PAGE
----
As with any older technology (RDP has been around since 1998), enterprising hackers have found ways to exploit it.  Without getting too far into the weeds, just know that RDP uses well-known communication protocols and, because they are so well-known, hackers will be looking for them when trying to gain access to a network. 

So, if it’s not safe by itself, why do we still use it and how do we do so safely? 

Enter VPN: Virtual Private Network

Virtual Private Network diagram

You’ll often hear a VPN described as a tunnel, which is a great way of thinking about it.  

When you connect to a VPN, you are carving out a tunnel on the internet that takes you straight to the office network. That tunnel is private, and only you can use it.  In that way, it’s secure.   

VPNs are incredibly useful tools for remote access, but they don’t come without cost. Most VPNs are going to require a dedicated firewall for the network you are accessing. 

Your home network is one end of the tunnel, and the firewall is the other.  In some cases, the firewall will require a paid license for every person connected to it, though most firewalls do include at least some licensing for more than one user. The number of VPN connections your corporate firewall supports will be determined by the firewall manufacturer.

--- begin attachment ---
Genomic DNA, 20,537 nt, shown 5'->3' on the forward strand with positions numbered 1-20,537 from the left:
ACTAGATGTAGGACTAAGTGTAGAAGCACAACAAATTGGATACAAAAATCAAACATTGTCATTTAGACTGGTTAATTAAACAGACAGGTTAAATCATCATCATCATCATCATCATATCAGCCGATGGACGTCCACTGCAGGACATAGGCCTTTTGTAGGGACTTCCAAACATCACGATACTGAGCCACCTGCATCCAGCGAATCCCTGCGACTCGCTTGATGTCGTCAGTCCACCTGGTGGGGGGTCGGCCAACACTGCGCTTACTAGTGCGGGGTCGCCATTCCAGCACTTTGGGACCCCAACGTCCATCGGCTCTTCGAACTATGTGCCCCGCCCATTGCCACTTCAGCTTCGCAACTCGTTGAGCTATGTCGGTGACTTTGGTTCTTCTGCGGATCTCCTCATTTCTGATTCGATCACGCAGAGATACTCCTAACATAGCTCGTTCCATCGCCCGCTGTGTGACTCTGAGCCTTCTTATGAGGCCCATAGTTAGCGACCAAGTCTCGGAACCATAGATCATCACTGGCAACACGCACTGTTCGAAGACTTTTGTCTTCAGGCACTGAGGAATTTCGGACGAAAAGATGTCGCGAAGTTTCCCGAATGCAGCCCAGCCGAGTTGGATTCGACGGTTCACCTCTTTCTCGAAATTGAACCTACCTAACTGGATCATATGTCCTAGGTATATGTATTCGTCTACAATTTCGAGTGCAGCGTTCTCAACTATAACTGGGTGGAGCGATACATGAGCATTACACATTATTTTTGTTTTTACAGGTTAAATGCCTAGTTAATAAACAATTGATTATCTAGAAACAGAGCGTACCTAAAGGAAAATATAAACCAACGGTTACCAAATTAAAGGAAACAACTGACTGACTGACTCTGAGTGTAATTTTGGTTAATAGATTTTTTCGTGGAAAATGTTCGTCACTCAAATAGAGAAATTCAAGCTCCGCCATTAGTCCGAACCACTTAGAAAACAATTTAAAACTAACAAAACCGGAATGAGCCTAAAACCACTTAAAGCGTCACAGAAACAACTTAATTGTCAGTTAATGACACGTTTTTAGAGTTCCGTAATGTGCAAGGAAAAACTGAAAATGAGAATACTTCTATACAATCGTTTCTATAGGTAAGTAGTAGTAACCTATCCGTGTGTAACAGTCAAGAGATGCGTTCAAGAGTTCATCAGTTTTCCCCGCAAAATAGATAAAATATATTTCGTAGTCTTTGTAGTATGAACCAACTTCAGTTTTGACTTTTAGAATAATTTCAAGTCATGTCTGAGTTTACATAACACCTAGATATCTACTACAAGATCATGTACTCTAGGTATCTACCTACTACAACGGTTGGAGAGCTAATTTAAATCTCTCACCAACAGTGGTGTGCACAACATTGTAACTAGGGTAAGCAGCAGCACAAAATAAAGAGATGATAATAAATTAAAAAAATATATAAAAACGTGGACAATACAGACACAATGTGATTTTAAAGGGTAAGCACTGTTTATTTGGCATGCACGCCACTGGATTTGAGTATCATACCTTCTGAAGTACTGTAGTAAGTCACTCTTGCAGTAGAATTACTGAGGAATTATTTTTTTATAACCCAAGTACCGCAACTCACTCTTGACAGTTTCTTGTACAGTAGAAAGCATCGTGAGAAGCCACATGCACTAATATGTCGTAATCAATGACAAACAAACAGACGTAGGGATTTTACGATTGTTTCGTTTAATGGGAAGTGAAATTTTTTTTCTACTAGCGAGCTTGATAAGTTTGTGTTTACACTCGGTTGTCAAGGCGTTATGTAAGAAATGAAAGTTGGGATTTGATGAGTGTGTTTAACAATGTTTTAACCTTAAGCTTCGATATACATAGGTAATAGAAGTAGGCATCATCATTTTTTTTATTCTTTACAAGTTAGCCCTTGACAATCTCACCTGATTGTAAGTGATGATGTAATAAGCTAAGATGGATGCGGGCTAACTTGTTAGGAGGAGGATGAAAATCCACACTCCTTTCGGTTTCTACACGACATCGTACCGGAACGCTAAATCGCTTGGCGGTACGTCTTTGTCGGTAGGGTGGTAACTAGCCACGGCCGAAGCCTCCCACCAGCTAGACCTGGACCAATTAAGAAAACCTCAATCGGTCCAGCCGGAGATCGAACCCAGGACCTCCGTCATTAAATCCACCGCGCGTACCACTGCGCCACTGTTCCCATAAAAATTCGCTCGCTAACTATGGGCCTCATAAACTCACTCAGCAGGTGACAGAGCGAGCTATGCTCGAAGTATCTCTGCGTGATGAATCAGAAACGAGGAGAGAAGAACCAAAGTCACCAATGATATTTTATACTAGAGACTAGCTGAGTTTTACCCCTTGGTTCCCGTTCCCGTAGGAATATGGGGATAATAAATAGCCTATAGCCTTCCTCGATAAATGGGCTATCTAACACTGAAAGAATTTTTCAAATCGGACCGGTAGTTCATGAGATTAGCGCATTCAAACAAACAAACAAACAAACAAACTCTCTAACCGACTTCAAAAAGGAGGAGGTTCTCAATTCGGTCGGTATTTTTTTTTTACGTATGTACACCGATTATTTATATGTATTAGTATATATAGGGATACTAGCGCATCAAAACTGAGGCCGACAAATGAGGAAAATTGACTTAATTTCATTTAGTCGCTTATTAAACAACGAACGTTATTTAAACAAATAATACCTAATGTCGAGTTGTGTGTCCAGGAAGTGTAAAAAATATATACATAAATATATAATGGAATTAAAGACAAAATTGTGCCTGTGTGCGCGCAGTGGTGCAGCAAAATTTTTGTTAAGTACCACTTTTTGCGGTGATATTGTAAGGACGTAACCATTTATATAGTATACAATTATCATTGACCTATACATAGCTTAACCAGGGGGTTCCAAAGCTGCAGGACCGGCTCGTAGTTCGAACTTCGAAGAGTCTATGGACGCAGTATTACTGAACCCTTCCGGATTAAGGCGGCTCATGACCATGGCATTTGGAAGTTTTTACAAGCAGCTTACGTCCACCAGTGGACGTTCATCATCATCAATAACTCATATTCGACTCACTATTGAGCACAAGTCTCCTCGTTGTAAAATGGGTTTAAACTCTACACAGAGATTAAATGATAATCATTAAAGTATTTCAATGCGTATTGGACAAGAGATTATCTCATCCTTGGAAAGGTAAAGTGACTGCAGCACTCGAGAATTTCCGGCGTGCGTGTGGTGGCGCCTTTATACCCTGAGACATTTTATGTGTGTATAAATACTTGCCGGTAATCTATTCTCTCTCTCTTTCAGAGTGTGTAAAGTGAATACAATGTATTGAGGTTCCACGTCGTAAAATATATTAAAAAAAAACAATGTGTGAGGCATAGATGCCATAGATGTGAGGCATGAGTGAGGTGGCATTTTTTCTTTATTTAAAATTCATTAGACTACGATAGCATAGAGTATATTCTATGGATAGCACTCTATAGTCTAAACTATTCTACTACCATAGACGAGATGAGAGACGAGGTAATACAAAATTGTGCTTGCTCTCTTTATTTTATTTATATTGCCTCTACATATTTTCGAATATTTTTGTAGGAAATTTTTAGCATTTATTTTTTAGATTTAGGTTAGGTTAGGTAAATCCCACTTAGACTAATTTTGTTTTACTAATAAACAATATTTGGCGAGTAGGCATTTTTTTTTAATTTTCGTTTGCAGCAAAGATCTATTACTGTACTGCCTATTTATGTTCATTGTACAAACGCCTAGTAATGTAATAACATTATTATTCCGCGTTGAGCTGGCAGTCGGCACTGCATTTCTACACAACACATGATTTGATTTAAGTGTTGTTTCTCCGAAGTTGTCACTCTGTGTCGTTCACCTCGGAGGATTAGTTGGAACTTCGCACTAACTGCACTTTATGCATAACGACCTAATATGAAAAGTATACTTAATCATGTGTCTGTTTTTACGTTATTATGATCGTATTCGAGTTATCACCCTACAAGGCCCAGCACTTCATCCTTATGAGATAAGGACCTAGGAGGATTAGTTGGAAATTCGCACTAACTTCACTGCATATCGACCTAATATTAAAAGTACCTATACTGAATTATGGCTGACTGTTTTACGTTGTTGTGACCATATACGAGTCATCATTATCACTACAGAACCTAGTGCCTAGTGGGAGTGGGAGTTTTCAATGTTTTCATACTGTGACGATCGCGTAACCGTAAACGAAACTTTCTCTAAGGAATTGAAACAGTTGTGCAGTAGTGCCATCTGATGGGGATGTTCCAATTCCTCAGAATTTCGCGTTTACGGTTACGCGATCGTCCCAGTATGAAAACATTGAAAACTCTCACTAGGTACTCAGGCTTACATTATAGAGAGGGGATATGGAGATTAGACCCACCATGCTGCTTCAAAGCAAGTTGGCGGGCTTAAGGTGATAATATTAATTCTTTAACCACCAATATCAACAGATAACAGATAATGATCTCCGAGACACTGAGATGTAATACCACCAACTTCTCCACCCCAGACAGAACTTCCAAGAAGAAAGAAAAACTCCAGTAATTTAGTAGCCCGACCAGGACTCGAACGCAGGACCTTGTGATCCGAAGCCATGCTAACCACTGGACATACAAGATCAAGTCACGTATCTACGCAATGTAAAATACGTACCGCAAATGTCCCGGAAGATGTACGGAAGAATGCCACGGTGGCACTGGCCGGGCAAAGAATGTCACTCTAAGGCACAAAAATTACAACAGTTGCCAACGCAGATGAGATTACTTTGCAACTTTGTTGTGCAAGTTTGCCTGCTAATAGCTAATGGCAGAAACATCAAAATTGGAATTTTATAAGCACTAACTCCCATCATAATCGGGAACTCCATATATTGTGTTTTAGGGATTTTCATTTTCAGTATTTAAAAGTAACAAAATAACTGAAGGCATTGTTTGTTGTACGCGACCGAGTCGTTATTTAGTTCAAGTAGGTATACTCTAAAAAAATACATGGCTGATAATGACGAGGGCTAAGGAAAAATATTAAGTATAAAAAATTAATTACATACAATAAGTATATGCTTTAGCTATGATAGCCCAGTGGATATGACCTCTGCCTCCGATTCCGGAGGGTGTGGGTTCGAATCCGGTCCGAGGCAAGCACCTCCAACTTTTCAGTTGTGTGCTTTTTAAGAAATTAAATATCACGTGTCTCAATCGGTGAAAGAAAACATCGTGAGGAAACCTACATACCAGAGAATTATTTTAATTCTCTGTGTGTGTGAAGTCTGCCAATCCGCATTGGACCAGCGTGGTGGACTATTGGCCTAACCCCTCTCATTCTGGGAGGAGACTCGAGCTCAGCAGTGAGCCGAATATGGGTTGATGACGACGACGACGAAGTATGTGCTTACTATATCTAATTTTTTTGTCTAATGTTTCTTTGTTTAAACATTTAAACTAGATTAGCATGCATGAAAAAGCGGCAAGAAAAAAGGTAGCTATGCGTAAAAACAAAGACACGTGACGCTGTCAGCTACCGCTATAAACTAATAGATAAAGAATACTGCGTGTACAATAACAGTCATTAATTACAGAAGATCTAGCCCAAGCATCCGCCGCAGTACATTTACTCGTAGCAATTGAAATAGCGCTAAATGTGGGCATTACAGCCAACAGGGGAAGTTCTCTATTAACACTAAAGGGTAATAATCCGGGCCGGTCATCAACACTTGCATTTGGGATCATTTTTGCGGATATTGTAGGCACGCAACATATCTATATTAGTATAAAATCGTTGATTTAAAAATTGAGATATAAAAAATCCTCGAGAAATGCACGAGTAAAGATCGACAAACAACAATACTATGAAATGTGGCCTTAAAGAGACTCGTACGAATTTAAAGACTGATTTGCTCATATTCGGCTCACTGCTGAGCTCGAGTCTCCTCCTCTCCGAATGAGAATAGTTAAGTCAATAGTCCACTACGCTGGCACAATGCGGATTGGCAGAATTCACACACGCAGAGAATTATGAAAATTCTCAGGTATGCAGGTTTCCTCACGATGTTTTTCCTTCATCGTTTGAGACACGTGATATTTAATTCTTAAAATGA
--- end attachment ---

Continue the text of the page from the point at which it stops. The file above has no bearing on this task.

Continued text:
If VPNs are safe, why don’t we use them instead of RDP?

The easy answer is, we don’t have to choose one over the other.  They can, and often are, used together.   

Think of it this way, if the communication that RDP uses isn’t safe by itself, why not have that communication through a secure “tunnel” that only you have access to.  The computer, or perhaps the Terminal Server, can sit behind the firewall without announcing to the world that it’s open for connections, and only talk to users through VPN tunnels.   

This is a great solution for a couple of reasons.  One, that computer isn’t announcing its availability to potential hackers.  Two, VPNs can be a bit slow (the cost of making the communication secure), and not all applications will work with just a VPN connection.